Doug: Well, I think you have to be careful because I think bike lanes actually are quite popular. You see the people using them, you see that politicians often want them, but then you see the people who don’t. You know, I think another good example is Mark Sutcliffe in Ottawa. He ran for mayor saying, “I will not wage a war on cars.” Where I live in New York, we’ve had politicians who say, you know, “This is an attack on motorists, like, how am I gonna get to work?” Things like that. So I think the comfort is every city goes through this. Every city, whether it’s a big city like New York, a sprawled-out city like Edmonton, small towns, everybody goes through this sort of cultural reaction to change. Change is tough. I have a hard time with change, and so I understand it to a certain extent.

Daryl McIntyre: I think some people get to get their backs up because we’re a winter city, and clearly we’ve had a ridiculously mild winter this time around, but it’s not always the case. So you’re going to actually be at this Winter Cycling Congress. The argument is putting that much time and effort and money into something that for a lot of the year we can’t really use. You can, but most people are not getting the fat tire bikes and all the gear that they need to do that. What do you think about the argument that it depends on where you live?

Doug: It can depend on where you live, but I think mostly cycling is a factor of infrastructure, and how you get around is really dependent on what your built environment looks like. You know, if you took the average pickup-owning driver here in Edmonton and you plopped them down in my neighborhood, they would walk and they would bike and they would take transit. If you moved me here, I’d probably get a car.

Daryl McIntyre: You would need to.

Doug: But winter cycling, you know, Edmontonians are really hardy. Like, they’ll get out. Most cycling trips aren’t that long. And if you have the right infrastructure where you’re separated from drivers, the only thing that’s gonna stop you from cycling is sort of your own tolerance, right? Like, no more than walking on a sidewalk or something like that. It’s really not that hard to do. You know, I think if we really thought about it, like, Los Angeles has perfect weather, but why aren’t there lots of bikes there? Well, because it’s just built around driving, right? But cities like Amsterdam or countries like Finland where it gets really cold, they have lots of cyclists because they’ve invested in the infrastructure that allows people to make those choices.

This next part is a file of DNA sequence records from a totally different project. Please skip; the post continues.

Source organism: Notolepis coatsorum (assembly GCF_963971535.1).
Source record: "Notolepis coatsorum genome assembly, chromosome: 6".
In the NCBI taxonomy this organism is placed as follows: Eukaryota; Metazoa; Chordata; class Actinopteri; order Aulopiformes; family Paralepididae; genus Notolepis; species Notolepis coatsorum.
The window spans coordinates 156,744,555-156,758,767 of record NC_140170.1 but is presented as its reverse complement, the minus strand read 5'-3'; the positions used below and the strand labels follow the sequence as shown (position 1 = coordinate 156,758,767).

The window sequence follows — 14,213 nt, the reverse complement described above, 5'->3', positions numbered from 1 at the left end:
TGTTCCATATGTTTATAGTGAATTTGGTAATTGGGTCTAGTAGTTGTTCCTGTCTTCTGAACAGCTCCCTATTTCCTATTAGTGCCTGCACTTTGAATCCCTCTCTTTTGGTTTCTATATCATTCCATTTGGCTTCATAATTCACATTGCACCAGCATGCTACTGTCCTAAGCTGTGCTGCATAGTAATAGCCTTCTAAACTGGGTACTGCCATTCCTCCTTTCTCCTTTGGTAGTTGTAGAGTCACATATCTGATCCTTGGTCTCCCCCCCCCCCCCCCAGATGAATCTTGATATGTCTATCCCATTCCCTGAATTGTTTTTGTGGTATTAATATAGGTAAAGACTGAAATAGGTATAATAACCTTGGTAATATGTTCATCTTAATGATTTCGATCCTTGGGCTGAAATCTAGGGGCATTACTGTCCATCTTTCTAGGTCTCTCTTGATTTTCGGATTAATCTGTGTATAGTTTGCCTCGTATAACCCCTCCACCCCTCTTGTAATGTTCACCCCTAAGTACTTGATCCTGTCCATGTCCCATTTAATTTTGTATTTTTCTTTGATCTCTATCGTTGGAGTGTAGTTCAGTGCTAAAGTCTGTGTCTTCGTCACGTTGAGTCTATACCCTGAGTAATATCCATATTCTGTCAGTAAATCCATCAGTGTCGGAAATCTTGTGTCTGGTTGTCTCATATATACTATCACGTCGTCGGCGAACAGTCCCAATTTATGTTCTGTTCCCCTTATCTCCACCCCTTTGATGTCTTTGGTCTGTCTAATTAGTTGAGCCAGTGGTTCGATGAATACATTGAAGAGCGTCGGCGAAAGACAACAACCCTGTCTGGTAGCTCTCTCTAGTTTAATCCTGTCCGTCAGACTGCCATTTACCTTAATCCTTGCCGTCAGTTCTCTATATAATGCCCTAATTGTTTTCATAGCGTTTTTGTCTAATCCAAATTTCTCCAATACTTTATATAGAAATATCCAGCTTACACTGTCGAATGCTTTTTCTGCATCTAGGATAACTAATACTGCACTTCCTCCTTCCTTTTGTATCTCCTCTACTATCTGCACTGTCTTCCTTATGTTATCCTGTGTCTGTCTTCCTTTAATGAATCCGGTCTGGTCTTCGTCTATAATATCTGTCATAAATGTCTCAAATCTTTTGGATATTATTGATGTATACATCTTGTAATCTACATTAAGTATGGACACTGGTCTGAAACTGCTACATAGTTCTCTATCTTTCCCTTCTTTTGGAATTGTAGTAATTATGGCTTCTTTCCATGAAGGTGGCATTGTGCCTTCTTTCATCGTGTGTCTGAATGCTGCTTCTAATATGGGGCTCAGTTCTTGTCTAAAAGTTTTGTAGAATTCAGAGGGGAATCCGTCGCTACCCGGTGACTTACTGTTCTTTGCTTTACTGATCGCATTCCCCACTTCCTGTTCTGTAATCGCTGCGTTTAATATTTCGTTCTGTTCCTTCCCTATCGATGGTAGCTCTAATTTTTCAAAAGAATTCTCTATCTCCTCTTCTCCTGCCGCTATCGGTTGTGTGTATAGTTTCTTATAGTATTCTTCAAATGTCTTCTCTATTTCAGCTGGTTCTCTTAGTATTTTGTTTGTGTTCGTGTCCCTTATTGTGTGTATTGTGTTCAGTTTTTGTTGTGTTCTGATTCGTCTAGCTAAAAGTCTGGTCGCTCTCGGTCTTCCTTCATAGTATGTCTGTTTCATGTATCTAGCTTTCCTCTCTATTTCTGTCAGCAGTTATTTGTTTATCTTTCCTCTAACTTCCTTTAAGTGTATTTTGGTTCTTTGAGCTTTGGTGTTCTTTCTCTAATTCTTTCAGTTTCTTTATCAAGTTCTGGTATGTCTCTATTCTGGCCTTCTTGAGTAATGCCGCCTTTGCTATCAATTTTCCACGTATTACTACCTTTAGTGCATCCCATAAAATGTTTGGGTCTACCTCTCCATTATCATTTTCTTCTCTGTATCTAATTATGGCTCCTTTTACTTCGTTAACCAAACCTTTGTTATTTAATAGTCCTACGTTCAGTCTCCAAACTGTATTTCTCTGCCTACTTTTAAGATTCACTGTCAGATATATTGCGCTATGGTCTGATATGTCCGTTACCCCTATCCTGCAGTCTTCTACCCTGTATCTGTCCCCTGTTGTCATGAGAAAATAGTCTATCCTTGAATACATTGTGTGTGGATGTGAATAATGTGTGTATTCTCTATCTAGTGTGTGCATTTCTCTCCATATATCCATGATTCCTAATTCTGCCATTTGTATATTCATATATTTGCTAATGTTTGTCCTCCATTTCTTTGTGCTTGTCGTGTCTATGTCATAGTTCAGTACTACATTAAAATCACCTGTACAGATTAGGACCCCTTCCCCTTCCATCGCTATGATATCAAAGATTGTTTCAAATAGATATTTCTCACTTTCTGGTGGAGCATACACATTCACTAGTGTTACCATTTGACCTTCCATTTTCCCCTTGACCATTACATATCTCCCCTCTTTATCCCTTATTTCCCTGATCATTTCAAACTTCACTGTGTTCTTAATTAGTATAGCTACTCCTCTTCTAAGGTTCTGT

Stacey Brotzel: So if you build it, they will come. Or are we just trying to put a round peg in a square hole?

Doug: I think it’s a little bit of the cultural piece, but it’s a lot of the if you build it, they will come. And, you know, not everybody is gonna hop on a bike for every trip, but it’s nice to have options.

Daryl McIntyre: Nice to have options. The other thing that immediately leaps to mind is the sprawling nature of Los Angeles. It’s enormous, spread out everywhere. Edmonton is pretty spread out. And cities in Finland and some others, they’re a little tighter, a little bit tighter. So is it just about trying to find a happy medium? It doesn’t have to be all or nothing. It doesn’t have to be a war on cars any more than it needs to be a war on bikes.

Doug: No, exactly. I think I’m a good example. I drive when I need to. I took a cab out here, but when I was going to an office pre-COVID, I would bike to work because it was four miles, and it was 30 minutes, reliably 30 minutes door to door, every day, no matter what time I left. When I need to go to the grocery store, I walk. My kids walk to school. But when we go camping, right, we rent a pickup or we rent an SUV. We load it up and we go. I think of cars as a mobility tool, right? You know, I think of them as like a Swiss army knife, right? If you needed to saw a piece of wood, you know, cut down a tree, you’d use a big ax and a saw, right? But if you needed to file your fingernails, you’d just take out the little file, right? But if you use the big ax to file your fingernails, you’d probably cut off a few fingers. And that’s sort of how I look at cars. It’s the right tool for some jobs. It’s really the wrong tool for all jobs.

Stacey Brotzel: In your latest podcast, you have our former mayor Don Iveson on. He sort of was the guy who started this bike lane tradition here in the city. What did you talk about? Does he have any regrets on putting Edmonton on the path of bike lanes?

Doug: Well, we’re talking to him tonight. 7:30.

Stacey Brotzel: Oh, you haven’t talked to him yet? Okay.

Doug: I’ve pre-interviewed him. He’s a great guy, very smart. And yeah, he talks—he’s going to talk a lot about the political pushback that he got from voters and fellow elected officials as he decided to move forward on a lot of this stuff—not just bike lanes, but transit as well. And, you know, I think it takes strong political leadership, which I think he exhibited, to really push through that and understand that over time, the opposition really dies down as people get used to stuff. You know, if I move to Edmonton tomorrow, the fact that there are bike lanes in downtown would not be a novelty to me. It would just be like, “Oh, I guess that was always there.” And I think that sometimes as humans, we need to look at the world that way.